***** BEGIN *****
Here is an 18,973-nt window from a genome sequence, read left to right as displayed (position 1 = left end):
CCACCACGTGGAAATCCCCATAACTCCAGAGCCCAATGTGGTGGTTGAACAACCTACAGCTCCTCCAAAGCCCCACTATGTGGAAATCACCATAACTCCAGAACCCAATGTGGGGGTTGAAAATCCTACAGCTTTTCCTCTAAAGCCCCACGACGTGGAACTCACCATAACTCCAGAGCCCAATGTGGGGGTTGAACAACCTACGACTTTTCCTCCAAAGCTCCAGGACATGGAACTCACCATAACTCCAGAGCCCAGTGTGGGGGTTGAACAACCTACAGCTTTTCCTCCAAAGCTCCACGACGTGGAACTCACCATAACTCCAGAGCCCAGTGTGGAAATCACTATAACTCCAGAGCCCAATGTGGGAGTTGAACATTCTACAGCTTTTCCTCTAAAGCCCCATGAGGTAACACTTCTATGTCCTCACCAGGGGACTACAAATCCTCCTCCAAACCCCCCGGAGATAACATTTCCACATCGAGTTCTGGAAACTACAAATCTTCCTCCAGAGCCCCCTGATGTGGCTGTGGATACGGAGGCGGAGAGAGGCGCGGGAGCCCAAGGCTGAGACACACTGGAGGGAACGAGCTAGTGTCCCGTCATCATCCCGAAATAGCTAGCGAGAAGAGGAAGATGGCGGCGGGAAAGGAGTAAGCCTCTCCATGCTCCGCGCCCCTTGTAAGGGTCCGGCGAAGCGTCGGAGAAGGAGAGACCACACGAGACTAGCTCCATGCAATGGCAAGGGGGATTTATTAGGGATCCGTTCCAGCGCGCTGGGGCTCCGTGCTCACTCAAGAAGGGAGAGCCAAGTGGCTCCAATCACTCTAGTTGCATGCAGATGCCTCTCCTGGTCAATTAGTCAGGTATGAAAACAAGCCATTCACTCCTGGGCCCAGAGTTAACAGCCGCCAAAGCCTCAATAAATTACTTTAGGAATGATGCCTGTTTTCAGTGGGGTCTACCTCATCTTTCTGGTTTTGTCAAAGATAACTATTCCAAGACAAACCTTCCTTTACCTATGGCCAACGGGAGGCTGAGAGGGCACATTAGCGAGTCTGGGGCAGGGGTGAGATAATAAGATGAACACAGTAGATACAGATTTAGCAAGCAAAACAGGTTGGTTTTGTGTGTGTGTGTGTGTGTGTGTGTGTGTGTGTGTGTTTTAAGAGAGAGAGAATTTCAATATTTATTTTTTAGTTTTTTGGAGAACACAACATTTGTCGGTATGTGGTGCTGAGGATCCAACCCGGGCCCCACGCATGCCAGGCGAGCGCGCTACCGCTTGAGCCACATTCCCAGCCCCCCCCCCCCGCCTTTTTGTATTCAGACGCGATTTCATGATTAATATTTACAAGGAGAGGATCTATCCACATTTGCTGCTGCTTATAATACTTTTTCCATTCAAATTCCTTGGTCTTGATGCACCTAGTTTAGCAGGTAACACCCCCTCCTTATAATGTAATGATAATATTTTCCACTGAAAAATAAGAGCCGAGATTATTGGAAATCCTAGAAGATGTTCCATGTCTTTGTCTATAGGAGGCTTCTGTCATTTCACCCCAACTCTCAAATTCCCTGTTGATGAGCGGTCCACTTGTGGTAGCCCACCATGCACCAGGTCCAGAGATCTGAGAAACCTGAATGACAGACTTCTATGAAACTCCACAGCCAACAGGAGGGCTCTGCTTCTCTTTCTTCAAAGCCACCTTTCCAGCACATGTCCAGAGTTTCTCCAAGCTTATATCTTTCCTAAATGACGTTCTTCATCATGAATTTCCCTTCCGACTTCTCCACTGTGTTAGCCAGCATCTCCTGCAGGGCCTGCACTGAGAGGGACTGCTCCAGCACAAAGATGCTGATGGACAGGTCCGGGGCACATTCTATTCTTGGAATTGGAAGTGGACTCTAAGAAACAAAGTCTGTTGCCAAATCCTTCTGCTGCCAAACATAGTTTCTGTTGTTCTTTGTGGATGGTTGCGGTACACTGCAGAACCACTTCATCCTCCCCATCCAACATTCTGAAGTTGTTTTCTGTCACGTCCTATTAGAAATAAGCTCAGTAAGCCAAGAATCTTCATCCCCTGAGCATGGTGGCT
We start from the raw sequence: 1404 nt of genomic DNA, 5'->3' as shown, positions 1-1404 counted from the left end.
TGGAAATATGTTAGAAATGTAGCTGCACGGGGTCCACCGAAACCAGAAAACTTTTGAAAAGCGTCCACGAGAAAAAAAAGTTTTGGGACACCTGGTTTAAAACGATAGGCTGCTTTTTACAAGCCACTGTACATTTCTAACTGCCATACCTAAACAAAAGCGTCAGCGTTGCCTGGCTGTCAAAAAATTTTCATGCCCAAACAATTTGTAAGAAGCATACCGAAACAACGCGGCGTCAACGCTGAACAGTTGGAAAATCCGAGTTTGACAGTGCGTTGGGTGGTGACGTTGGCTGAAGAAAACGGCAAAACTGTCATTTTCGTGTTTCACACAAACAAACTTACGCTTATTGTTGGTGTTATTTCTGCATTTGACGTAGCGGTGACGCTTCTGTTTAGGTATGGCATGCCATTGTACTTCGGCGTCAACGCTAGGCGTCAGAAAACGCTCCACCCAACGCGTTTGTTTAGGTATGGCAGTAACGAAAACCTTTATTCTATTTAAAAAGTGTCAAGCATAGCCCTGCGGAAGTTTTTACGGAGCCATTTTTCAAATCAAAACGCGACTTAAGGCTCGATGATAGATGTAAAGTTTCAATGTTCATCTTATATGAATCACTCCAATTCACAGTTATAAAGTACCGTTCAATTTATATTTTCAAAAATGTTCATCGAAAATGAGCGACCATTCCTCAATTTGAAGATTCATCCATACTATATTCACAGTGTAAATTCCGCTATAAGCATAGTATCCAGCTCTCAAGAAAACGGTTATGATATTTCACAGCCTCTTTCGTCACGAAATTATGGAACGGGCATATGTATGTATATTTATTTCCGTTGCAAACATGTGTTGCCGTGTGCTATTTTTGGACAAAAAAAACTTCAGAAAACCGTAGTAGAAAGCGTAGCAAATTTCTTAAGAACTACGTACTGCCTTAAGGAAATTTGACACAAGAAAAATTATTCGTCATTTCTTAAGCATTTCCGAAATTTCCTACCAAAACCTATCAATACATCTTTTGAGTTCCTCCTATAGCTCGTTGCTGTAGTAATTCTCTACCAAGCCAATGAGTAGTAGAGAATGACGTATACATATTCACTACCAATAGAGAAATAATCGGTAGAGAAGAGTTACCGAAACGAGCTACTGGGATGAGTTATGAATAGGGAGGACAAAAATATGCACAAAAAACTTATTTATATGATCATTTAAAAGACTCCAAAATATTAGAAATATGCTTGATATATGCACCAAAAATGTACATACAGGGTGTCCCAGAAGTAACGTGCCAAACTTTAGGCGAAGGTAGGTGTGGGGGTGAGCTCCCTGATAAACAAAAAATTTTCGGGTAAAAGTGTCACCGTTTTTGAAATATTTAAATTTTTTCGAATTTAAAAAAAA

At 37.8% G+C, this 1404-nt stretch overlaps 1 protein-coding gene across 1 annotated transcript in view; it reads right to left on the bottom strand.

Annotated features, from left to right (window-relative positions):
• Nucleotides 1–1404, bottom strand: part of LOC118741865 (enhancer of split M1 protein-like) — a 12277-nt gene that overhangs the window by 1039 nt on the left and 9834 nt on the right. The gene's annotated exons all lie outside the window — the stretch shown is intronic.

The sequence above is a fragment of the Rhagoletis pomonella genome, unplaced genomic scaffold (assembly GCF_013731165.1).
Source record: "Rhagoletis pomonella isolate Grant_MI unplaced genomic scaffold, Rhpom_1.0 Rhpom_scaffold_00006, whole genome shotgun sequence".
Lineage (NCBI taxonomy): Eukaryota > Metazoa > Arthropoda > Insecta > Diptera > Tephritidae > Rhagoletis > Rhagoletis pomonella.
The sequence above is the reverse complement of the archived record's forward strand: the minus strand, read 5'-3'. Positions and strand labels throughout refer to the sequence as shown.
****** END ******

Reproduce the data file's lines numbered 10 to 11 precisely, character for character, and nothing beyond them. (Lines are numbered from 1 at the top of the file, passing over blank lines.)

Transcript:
Lineage (NCBI taxonomy): Eukaryota > Metazoa > Arthropoda > Insecta > Diptera > Tephritidae > Rhagoletis > Rhagoletis pomonella.
The sequence above is the reverse complement of the archived record's forward strand: the minus strand, read 5'-3'. Positions and strand labels throughout refer to the sequence as shown.